Essentially, Gonzaga has a plus matchup 1-5 on the offensive end. And more importantly, they have a chip on their shoulder after all nine WCC coaches picked SMC to win the league (coaches can’t vote for own team). From Steve Kroner at SFGate:

“It’s a big game for us Thursday, and we’re definitely ready,” Gonzaga forward Killian Tillie said after the Zags’ 75-65 win at USF on Saturday night, “because everybody chose us second, (and) we’re ready to show them we’re going to be first.”

The Pick: Gonzaga -7.5


Other Quick Hitters

ETSU travels to Furman in a battle for first place in the only SoCon gym they haven’t won in since Steve Forbes took over 2.5 seasons ago. The Bucs will have a major advantage at the rim, as Furman allows teams to shoot 62.6% in the paint. ETSU relies on their 3/4 versatility to exploit mismatches with Desonta Bradford, Bo Hodges and David Burrell. I’m not sure Furman can mitigate those mismatches with Andy Brown and Geoff Beans at the 4. Jalan McCloud should return at the point for ETSU after he missed the VMI game for a funeral. The Bucs should exploit their length and versatility advantage on both ends of the court to pull off a major SoCon road win.

The Pick: ETSU +2

Winthrop and UNC Asheville played the two of the more thrilling mid-major games last year. This year’s meeting features UNCA’s hyper aggressive small lineup against the league’s best frontcourt, led by Xavier Cooks. UNCA essentially runs out four point guards, with 6-foot-3 bulldog (pun intended) Ahmad Thomas lining up at the 4. They can all handle the ball, attack the rim, and apply pressure in a morphing, trapping 1-3-1 hybrid zone. Winthrop’s backcourt does not match up well with a physical trapping zone. The Broman brothers can shoot, but Winthrop’s offense filters through the versatile Cooks at the 4 and emerging sophomore center Josh Ferguson. However, the Bromans might struggle getting them the ball. Winthrop’s press offense ranks in just the sixth percentile, per Synergy. They also have just a mediocre zone offense.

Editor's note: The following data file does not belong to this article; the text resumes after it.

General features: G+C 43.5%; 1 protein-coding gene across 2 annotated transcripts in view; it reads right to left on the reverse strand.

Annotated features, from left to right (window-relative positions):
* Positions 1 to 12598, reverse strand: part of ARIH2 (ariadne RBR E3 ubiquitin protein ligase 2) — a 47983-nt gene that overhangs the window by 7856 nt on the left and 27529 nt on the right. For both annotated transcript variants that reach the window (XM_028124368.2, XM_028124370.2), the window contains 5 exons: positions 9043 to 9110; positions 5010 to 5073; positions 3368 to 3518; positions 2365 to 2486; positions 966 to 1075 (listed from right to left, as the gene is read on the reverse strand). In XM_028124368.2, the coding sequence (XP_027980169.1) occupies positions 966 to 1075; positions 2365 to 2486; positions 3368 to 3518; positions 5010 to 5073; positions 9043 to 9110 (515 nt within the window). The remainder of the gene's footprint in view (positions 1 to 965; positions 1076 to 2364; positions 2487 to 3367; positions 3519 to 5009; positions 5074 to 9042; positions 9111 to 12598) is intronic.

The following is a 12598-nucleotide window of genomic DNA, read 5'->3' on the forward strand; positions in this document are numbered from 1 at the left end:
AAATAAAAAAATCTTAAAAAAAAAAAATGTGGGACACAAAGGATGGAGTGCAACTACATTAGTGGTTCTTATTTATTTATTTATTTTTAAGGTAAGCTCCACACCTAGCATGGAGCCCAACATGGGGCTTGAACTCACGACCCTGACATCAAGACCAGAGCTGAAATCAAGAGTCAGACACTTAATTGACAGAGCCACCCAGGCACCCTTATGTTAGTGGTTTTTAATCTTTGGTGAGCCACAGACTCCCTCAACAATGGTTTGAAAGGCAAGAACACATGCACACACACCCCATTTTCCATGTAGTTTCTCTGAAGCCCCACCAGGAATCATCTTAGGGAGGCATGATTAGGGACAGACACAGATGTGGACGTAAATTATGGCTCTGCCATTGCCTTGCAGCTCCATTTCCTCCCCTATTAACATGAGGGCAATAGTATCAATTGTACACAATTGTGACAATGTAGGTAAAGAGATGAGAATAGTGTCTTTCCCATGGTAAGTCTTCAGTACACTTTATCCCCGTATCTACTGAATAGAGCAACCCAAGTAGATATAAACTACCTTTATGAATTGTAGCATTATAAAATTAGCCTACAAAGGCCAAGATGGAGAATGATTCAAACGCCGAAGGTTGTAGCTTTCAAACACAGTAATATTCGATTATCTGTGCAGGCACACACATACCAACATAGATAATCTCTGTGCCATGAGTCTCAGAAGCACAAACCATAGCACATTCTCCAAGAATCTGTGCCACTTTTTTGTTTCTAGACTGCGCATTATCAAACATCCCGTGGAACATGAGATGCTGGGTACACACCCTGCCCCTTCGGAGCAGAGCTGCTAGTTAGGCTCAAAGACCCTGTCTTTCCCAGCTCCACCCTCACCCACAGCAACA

The Pick: UNCA +4.5

OVC powerhouses Murray State and Belmont collide in Nashville for their only meeting this season. Both struggle defending athletic frontcourts (hence why both lost against Jacksonville State). Belmont basketball is synonymous with three things: Rick Byrd, his sweater vests, and outstanding drag screen motion offense. Teams can disrupt Belmont’s offense by getting in the jersey of point guard Austin Luke, who has an absurdly high 33.7% turnover rate. Murray State doesn’t extend their defense frequently, but Shaq Buchanan and Ja Morant can be effective ball hawks. However, Belmont’s outstanding motion offense makes it nearly impossible to bring help in the post, allowing Byrd’s big men to exploit single coverage. Murray struggles defending the post, which means Amanze Egekeze and even Mack Mercer should thrive.

The Pick: Belmont -1.5


Thursday Top Picks

YTD: 279-266-5

2H: 21-11

ETSU +2

Northeastern +1.5

Belmont -1.5

EKU -1.5

UNCA +4.5

Gonzaga -7.5

Sacramento St +8